Prince of Peace – at the end of the day, the greatest peace comes from our Lord – And the peace of God, which transcends all understanding,will guard your hearts and your minds in Christ Jesus [Phil 4:7|Article]. It’s a peace of the heart, the soul, the mind, the body. It’s a peace from the inside out. Or so I think, but I’m sure we’ve yet to truly experience the extents of this peace, because perhaps, there are no limit to this peace. You may feel like you have peace today, but be prepared to be even more so at peace another day. Many things will wreck our peace in this world – everything else apart from God seems to serve to disturb our peace. But he is peace. He grants peace. He grants rest. Just turn back to him. For he is the Prince of Peace, indeed, for he himself is our peace, who has made the two groups one and has destroyed the barrier, the dividing wall of hostility [Eph 2:14].
Phew. What a long verse. But I urge you to memorize it. And he will be called Wonderful Counselor, Mighty God, Everlasting Father, Prince of Peace. And He will be called – by who? By us of course. Today, let us take the opportunity to call him Wonderful Counselor, Mighty God, Everlasting Father, Prince of Peace. It may be a long verse, but I do strongly encourage you to keep this verse in memory, and whenever you recall it, take a few seconds to thank God, and to call out to him – our Wonderful Counselor, Mighty God, Everlasting Father, Prince of Peace. Indeed, no-one else can ever fit these great terms and titles all at once. No one else but Christ.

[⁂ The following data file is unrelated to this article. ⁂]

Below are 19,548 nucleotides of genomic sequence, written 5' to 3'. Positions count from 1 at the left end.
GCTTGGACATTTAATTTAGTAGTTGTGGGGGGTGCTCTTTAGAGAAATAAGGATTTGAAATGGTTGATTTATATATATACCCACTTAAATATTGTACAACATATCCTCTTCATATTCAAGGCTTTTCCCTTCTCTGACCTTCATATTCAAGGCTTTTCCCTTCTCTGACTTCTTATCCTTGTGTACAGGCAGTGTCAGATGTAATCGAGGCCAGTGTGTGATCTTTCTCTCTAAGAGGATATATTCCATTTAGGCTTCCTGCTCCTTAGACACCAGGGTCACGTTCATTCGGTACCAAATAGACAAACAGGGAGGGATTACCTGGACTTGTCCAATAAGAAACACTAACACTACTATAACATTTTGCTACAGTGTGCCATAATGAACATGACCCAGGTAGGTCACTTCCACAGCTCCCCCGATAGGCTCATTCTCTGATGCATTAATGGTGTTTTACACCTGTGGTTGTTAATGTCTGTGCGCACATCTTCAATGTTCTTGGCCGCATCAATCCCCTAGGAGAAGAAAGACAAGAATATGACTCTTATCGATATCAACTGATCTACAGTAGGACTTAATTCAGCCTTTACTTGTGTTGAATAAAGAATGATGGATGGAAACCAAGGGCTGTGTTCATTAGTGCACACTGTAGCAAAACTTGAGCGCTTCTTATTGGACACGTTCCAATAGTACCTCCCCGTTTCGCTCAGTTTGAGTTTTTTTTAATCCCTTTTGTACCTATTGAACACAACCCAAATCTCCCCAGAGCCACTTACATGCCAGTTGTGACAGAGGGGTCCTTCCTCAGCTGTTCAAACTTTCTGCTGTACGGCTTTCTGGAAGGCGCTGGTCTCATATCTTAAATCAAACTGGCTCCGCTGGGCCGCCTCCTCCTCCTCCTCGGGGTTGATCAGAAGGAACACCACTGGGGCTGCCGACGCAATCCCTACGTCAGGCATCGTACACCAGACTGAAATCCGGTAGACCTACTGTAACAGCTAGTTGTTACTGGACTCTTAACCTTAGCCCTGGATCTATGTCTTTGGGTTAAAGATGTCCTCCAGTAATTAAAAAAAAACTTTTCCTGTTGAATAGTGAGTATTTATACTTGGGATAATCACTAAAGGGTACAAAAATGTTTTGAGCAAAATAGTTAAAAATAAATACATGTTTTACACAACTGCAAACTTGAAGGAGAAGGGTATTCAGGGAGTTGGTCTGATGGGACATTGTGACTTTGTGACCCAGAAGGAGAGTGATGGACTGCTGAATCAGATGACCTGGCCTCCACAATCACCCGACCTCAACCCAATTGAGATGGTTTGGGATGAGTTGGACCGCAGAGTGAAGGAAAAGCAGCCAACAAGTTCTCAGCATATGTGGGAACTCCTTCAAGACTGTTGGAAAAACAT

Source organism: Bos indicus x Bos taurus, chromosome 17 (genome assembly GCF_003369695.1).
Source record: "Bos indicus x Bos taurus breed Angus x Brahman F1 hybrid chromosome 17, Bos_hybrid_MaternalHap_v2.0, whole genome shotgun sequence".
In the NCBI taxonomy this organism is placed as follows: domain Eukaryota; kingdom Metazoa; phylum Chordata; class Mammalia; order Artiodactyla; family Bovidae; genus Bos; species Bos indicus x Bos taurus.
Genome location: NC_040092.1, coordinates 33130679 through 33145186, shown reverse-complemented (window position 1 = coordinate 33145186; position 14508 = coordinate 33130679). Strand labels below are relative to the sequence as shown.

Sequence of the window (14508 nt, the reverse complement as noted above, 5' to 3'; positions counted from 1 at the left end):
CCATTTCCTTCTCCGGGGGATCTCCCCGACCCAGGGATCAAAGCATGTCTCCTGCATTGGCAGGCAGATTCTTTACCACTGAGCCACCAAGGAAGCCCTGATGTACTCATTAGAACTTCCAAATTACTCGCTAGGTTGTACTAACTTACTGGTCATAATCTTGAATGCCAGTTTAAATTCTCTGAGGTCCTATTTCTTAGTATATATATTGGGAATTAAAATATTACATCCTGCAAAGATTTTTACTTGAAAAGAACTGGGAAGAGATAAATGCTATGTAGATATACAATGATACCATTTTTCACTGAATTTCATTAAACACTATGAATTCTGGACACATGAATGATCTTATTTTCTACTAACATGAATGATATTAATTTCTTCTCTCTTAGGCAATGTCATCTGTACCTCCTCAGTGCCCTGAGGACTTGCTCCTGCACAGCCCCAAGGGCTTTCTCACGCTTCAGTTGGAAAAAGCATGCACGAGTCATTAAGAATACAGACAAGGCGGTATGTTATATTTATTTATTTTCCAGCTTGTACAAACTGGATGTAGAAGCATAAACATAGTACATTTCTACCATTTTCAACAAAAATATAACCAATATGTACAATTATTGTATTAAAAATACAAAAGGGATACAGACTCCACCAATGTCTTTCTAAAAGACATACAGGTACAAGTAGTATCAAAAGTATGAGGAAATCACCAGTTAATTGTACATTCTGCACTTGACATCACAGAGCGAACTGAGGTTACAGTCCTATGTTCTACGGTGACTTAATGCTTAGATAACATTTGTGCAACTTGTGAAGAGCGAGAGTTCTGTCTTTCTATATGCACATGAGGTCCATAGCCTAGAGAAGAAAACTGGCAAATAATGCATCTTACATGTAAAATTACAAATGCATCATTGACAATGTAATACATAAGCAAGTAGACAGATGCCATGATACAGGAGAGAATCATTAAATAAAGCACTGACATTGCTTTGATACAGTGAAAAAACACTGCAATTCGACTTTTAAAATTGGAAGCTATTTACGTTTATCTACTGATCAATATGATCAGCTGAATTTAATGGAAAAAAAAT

Isaiah is probably the greatest Messianic prophet in the Bible. It never fails to amaze me how convicted he was when he prophesied about the Messiah. I wonder if I lived in his time, would I think he was crazy? I’m blessed to be born at a time much later, when the prophesy has already been fulfilled. So are you.